The AP reports on the Mars Society‘s Mars Desert Research Station in Utah: Remote Utah outpost serves as stand-in for surface of Mars – AP
VAXHeadroom (Emory Stagmer) joins us in-studio to talk about the old Saturn V competitor: Sea Dragon. Capable of lofting 1 million LBS to Low Earth Orbit, this 1/2 submarine 1/2 rocket system would dwarf anything humans have ever built to date. What is it and how did it work? Check out this live episode of TMRO to get an idea!
Kerbal Space Program is about building and flying rockets into space. Chances are you already knew that, because it was first released, in alpha, back in 2011. Thanks to the strength of the core sandbox concept, its potential was evident from the start. The added tools and features of subsequent patches have only strengthened the game’s ability to deliver on that initial promise of full space program management and execution. Kerbal Space Program was one of the few Early Access games that I felt comfortable giving an unreserved recommendation. It was brilliant then, and it remains brilliant now that it’s updated to version 1.0 for an official release.
These two videos highlight the launch of KSP 1.o:
An interesting photo from Rosetta of Comet 67P/C-G: CometWatch 26 April | Rosetta – ESA’s comet chaser
Comet 67P/C-G on 26 April 2015 from a distance of 98 km. The image has been processed to bring out details of the comet’s activity. Credits: ESA/Rosetta/NAVCAM – CC BY-SA IGO
Here’s the latest weekly report from NASA on activity related to the Int. Space Station:
The latest report from ESO (European Southern Observatory):
The Pillars of Creation Revealed in 3D
New study suggests that iconic structures more aptly
named the Pillars of Destruction
Using the MUSE instrument on ESO’s Very Large Telescope (VLT), astronomers have produced the first complete three-dimensional view of the famous Pillars of Creation in the Eagle Nebula, Messier 16. The new observations demonstrate how the different dusty pillars of this iconic object are distributed in space and reveal many new details — including a previously unseen jet from a young star. Intense radiation and stellar winds from the cluster’s brilliant stars have sculpted the dusty Pillars of Creation over time and should fully evaporate them in about three million years.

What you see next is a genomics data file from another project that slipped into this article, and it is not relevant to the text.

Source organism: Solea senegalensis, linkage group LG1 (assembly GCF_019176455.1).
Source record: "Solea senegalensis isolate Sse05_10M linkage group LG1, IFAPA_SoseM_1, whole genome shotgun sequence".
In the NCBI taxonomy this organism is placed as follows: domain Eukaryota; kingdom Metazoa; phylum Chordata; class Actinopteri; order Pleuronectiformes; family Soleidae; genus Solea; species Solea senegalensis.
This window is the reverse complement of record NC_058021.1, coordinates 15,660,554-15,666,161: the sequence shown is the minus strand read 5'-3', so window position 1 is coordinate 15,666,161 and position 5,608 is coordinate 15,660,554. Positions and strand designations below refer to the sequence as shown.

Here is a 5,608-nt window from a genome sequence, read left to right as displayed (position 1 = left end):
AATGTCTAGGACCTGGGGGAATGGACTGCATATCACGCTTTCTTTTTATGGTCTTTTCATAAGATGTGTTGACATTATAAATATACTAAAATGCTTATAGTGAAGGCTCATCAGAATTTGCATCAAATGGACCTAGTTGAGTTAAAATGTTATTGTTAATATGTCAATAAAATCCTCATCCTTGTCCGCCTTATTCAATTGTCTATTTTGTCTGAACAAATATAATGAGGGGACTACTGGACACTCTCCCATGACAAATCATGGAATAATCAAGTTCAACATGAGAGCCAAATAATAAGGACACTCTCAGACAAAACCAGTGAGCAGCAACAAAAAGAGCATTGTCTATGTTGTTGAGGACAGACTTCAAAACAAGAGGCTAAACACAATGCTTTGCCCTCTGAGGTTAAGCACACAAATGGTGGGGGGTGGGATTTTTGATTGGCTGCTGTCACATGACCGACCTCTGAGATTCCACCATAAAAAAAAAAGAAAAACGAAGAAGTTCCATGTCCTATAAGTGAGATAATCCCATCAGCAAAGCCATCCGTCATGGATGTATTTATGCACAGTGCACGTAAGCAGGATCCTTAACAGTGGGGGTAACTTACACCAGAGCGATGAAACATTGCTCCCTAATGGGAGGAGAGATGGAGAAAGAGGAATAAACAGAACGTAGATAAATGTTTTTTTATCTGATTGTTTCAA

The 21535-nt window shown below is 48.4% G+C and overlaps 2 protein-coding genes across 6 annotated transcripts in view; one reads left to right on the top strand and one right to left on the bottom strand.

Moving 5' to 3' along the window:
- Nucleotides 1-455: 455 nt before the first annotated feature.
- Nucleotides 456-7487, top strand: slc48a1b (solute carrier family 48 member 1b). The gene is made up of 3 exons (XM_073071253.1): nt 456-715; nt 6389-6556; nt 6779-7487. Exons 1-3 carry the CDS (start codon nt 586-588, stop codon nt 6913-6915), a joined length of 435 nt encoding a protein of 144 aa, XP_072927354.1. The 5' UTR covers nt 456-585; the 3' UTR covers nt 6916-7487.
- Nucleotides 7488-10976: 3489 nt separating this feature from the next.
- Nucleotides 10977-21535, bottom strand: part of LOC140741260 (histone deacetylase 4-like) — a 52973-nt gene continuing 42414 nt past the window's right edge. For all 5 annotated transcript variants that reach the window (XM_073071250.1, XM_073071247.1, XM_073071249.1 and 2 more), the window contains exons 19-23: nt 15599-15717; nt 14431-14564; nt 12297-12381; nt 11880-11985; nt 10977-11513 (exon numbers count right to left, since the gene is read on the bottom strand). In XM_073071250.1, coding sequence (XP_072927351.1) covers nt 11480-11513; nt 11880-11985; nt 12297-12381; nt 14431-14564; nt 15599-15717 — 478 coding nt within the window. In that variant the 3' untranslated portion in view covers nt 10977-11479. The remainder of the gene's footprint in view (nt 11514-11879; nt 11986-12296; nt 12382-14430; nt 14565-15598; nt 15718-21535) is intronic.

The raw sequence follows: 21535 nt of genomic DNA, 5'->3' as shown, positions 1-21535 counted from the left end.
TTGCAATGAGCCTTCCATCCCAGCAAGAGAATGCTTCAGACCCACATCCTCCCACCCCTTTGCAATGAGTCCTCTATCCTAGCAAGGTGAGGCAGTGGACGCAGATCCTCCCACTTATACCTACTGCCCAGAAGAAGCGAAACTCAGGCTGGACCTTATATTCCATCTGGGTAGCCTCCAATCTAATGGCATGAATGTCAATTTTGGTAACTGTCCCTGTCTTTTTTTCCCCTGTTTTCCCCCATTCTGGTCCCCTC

This visualisation of the three-dimensional structure of the Pillars of Creation within the star formation region Messier 16 (also called the Eagle Nebula) is based on new observations of the object using the MUSE instrument on ESO’s Very Large Telescope in Chile. The pillars actually consist of several distinct pieces on either side of the star cluster NGC 6611. In this illustration, the relative distance between the pillars along the line of sight is not to scale. Credit: ESO/M. Kornmesser
The original NASA/ESA Hubble Space Telescope image of the famous Pillars of Creation was taken two decades ago and immediately became one of its most famous and evocative pictures. Since then, these billowing clouds, which extend over a few light-years , have awed scientists and the public alike.
The jutting structures, along with the nearby star cluster, NGC 6611, are parts of a star formation region called the Eagle Nebula, also known as Messier 16 or M16. The nebula and its associated objects are located about 7000 light-years away in the constellation of Serpens (The Serpent).